Litigation during lockdown: UK courts keep calm and carry on – Mathilde Groppo

3 04 2020

When the Prime Minister announced the lockdown on 23 March 2020, the UK effectively aligned its response to the COVID-19 pandemic to that of other European countries. For litigation practitioners, this raised a number of queries relating not only to the effect this would have on their practice as a whole, but also – more pragmatically – to the effect this would have on upcoming hearings and the conduct thereof. Read the rest of this entry »

The COVID-19 Pandemic, the Media and the Law – Call for Submissions

1 04 2020

The Media & Arts Law Review is seeking submissions for Special Issue 24(2). The theme of this Special Issue is ‘The COVID-19 Pandemic, the Media and the Law’. The COVID-19 pandemic is a once-in-a-generation event. It is already having a significant impact on all aspects of Australian society, including the legal system. Read the rest of this entry »

Staying secure when homeworking during the coronavirus pandemic – Ali Vaziri

31 03 2020

Viruses do not just infect organic lifeforms such as humans. They, and other types of malware, can also affect our digital lives. While the world faces a public health emergency leaving organisations with little choice but urgently to introduce or scale up homeworking arrangements, opportunist cyber criminals are exploiting the crisis by increasingly using the coronavirus (COVID-19) as an attack vector. Read the rest of this entry »

Law and Media Round Up – 30 March 2020

30 03 2020

The first week of the coronavirus lockdown in the UK has had a profound effect on the conduct of all business, including that of the Court.  On 27 March 2020 the government announced that most court and tribunal buildings are closing during the coronavirus pandemic to reduce the risk of court users spreading the infection. Read the rest of this entry »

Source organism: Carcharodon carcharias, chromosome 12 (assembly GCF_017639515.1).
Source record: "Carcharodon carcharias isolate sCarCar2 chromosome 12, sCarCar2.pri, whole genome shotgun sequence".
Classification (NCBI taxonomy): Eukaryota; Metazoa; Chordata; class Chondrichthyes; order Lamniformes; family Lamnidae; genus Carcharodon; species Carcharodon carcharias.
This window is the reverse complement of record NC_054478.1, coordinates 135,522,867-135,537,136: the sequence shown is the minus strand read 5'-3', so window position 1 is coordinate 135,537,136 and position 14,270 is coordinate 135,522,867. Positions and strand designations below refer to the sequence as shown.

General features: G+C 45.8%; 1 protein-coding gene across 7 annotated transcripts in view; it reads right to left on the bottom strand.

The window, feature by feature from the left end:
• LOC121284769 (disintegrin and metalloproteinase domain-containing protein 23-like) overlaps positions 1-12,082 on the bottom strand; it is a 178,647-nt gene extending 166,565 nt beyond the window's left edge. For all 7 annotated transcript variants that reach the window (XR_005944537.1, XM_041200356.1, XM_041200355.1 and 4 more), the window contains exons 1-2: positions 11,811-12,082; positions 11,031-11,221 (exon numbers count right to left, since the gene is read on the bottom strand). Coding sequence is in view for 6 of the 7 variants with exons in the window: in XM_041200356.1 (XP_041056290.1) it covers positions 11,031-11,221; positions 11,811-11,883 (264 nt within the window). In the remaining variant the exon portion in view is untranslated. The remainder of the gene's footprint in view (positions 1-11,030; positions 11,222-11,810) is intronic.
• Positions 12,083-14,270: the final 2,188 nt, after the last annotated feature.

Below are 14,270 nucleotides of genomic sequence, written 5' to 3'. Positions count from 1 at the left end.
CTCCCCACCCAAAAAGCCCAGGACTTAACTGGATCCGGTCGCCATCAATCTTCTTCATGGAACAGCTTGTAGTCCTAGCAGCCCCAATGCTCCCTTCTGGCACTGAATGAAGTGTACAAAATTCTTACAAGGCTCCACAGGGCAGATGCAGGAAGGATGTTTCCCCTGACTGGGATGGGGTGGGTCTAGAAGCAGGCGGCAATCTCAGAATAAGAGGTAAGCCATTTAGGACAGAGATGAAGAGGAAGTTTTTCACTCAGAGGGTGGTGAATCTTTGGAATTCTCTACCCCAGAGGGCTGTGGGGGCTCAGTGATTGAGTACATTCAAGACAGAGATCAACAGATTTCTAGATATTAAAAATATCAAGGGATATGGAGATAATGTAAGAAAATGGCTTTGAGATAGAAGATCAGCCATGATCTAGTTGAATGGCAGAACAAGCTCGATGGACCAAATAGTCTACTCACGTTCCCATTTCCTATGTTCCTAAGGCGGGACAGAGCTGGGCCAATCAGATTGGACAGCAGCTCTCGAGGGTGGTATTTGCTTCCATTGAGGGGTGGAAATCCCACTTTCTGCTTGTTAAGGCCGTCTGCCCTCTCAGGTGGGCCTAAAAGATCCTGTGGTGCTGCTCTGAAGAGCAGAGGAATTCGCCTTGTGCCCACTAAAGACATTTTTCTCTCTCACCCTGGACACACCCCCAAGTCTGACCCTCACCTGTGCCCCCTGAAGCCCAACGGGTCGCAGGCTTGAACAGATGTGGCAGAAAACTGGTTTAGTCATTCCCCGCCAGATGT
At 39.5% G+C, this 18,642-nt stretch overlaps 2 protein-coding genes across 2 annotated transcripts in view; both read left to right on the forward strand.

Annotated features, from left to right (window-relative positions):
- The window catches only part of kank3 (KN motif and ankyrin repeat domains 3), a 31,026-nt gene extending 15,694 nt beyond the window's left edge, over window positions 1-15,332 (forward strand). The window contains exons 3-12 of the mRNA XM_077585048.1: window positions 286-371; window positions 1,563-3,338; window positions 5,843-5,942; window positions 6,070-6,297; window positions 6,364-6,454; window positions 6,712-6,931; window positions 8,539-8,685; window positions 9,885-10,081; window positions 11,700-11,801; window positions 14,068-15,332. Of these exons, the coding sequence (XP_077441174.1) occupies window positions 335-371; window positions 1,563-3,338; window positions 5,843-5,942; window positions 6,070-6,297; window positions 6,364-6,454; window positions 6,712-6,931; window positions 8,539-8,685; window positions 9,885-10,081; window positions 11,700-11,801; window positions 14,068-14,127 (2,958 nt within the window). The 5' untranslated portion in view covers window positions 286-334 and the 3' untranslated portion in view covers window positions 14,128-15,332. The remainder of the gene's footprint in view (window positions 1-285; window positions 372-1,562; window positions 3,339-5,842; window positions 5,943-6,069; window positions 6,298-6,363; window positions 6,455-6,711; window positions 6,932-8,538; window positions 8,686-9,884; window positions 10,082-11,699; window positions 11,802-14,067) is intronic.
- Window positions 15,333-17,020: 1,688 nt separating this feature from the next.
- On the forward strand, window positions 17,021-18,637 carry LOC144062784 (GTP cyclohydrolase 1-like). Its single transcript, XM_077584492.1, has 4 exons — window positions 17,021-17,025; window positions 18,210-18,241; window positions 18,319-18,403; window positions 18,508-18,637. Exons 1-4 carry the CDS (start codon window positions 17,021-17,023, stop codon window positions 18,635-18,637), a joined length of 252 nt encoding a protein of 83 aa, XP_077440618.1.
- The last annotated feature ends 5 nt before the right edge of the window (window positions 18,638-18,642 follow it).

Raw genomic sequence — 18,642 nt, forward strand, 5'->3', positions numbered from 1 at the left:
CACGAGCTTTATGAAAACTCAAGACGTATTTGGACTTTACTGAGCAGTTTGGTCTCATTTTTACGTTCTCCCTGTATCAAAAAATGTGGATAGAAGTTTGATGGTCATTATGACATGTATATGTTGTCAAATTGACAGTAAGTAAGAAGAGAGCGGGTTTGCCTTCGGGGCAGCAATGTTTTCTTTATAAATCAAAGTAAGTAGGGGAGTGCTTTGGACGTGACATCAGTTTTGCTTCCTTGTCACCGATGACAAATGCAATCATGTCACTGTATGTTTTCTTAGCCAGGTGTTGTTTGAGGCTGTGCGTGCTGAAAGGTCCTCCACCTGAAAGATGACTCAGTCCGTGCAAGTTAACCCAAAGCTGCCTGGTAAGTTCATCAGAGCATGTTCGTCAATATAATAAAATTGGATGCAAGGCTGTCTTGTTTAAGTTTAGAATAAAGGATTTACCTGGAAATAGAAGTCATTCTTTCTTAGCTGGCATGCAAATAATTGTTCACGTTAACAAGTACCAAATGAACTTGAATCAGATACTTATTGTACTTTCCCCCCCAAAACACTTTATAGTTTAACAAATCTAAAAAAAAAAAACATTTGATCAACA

Society’s dependence on the internet: 5 cyber issues the coronavirus lays bare – Laura DeNardis and Jennifer Daskal

29 03 2020

As more and more U.S. schools and businesses shutter their doors, the rapidly evolving coronavirus pandemic is helping to expose society’s dependence – good and bad – on the digital world. Read the rest of this entry »

Covid-19, the UK’s Coronavirus Bill and emergency ‘remote’ court hearings: what does it mean for open justice? – Judith Townend

24 03 2020

There will be an increasing use of ‘remote hearings’ in the courts in England and Wales in coming weeks and months, under existing law, and if extended provisions in the emergency Coronavirus Bill are passed. But there are important practical questions to consider if we wish to safeguard open justice. Read the rest of this entry »

Monthly International Round Up – Suneet Sharma

24 03 2020

This is the fourth instalment in a regular new series from Inforrm highlighting press and case reports of new media and information cases from around the world.  It is intended to complement our United States: Monthly Round Up posts.  Please let us know if there are other cases and jurisdictions which we should be covering. Read the rest of this entry »

COVID-19 and the Civil Courts: the latest position

23 03 2020

There have been a number of publications containing “Guidance” for users of the Civil Courts in England and Wales issued over the last few days. Read the rest of this entry »

Law and Media Round Up – 23 March 2020

23 03 2020

The news continues to be dominated by Coronavirus, with the Courts starting to become affected. On 17 March 2020 the Lord Chief Justice announced that no jury trials longer than three days must he be held in England and Wales. The Law Society Gazette had a piece. Read the rest of this entry »

United States: Media and Law Round Up – March 2020

19 03 2020

The US Congress is considering passing a Data Protection Bill in a bid to harmonise data protection regimes nationwide. BetaNews considers the implications and developments. There have also been calls for a US data protection agency to be established which a number of commentators have called for following Senator Kirsten Gillbrand’s proposal for such legislation. Read the rest of this entry »